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date: 22 October 2019

Abstract and Keywords

This essay argues that black literary production during the nineteenth century was articulated under complex discursive conditions. This discursive terrain provides a meaningful way to engage the complexity of the condition of the slave, a condition that continues to inform African American testimony to this very day. This essay maps the rhetorical markers constituting the terrain of abolitionist discourse—focusing on religion and corporeality—and charts the discursive milieu within which African American slave narratives have been read. Recasting the abolition debate as a discourse broadens our considerations of texts as “public” documents; that is, texts that were distributed to a wide population of discursive readers through a mixture of oral and written literacy. Placing these narratives within their larger context provides a fuller picture of the irksome overdeterminacies of abolitionism, Romanticism, and the emergence of a distinctive American literature and nationalism within which they were produced and first received.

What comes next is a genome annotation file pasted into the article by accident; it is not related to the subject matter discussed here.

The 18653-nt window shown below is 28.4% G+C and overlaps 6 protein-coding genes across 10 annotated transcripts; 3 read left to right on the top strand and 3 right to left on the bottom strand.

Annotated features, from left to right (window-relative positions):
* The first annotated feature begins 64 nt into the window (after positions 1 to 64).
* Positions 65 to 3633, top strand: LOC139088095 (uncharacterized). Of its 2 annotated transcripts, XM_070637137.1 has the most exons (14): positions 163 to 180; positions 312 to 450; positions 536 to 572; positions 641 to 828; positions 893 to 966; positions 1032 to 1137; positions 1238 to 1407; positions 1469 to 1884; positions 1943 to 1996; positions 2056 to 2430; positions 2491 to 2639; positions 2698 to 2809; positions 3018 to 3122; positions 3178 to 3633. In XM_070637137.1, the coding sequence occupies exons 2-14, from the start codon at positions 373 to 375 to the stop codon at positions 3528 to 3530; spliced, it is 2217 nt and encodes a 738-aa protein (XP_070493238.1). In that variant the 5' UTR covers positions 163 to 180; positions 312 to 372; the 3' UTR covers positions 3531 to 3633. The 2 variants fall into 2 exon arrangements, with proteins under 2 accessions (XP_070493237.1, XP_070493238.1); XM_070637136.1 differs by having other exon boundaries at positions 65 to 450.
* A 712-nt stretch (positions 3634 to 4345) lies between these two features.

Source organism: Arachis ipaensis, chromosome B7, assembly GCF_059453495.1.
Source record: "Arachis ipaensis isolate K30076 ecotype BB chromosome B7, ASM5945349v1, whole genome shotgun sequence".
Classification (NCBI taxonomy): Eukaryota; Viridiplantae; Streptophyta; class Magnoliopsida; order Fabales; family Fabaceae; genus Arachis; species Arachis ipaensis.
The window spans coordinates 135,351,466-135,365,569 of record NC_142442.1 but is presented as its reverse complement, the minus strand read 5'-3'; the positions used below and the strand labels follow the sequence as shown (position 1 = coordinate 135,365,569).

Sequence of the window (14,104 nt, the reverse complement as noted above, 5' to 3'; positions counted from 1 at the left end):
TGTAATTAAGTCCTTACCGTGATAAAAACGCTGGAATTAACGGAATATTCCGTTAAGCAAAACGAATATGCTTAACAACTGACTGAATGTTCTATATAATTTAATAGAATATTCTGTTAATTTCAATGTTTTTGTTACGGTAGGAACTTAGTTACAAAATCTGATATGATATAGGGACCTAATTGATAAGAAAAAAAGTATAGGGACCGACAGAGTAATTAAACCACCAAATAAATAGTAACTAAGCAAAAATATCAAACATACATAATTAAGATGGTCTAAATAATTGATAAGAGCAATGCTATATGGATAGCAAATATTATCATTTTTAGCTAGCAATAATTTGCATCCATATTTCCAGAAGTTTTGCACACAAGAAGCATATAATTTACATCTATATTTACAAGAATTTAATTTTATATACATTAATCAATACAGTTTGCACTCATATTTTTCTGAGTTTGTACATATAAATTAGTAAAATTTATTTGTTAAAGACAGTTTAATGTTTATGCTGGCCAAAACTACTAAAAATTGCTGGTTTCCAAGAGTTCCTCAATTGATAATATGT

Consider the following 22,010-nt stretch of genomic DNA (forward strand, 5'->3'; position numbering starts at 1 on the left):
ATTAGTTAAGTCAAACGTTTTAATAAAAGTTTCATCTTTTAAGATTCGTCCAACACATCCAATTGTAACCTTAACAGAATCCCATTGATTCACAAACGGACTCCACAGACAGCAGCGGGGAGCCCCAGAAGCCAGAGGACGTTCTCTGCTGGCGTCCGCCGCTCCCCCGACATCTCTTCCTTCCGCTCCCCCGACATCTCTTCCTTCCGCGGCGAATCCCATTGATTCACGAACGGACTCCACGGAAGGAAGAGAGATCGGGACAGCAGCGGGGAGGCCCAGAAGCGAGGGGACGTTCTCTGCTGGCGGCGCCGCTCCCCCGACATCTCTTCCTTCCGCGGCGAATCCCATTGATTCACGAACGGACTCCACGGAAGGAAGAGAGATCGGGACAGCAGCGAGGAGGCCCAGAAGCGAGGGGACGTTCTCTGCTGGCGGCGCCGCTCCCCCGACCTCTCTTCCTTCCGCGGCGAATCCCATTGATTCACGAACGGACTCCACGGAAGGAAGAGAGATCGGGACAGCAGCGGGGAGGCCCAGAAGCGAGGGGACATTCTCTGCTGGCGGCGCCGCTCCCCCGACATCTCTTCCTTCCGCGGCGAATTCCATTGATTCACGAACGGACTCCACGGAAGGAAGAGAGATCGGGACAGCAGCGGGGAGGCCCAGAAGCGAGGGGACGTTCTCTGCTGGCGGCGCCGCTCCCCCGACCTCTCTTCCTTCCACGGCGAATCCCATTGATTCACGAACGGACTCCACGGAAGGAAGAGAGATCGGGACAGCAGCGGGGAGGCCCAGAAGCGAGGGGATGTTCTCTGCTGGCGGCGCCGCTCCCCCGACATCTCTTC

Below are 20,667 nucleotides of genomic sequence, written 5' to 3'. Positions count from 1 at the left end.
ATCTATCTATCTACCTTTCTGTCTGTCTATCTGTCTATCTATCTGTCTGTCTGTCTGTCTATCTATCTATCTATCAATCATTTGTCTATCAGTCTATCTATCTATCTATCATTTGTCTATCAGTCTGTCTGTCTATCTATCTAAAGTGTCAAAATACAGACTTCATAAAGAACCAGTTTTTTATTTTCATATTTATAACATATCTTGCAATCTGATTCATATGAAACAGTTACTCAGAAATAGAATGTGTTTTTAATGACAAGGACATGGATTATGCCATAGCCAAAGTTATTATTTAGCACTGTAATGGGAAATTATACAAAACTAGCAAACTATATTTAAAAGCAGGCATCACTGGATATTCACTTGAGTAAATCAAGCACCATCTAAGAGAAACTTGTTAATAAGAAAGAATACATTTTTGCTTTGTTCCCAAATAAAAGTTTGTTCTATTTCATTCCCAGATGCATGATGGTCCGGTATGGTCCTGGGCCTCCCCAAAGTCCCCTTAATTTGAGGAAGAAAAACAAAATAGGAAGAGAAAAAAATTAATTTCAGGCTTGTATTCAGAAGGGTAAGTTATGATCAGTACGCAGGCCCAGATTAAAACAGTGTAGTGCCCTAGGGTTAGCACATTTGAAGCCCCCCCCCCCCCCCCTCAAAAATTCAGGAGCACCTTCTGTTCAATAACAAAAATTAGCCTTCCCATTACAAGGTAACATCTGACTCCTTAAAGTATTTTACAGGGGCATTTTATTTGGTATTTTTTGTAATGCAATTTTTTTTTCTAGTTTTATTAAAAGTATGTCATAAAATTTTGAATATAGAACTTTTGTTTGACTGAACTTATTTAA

Keywords: discursive terrain, slave narratives, religion, corporeality, discursive reader, rhetorical markers

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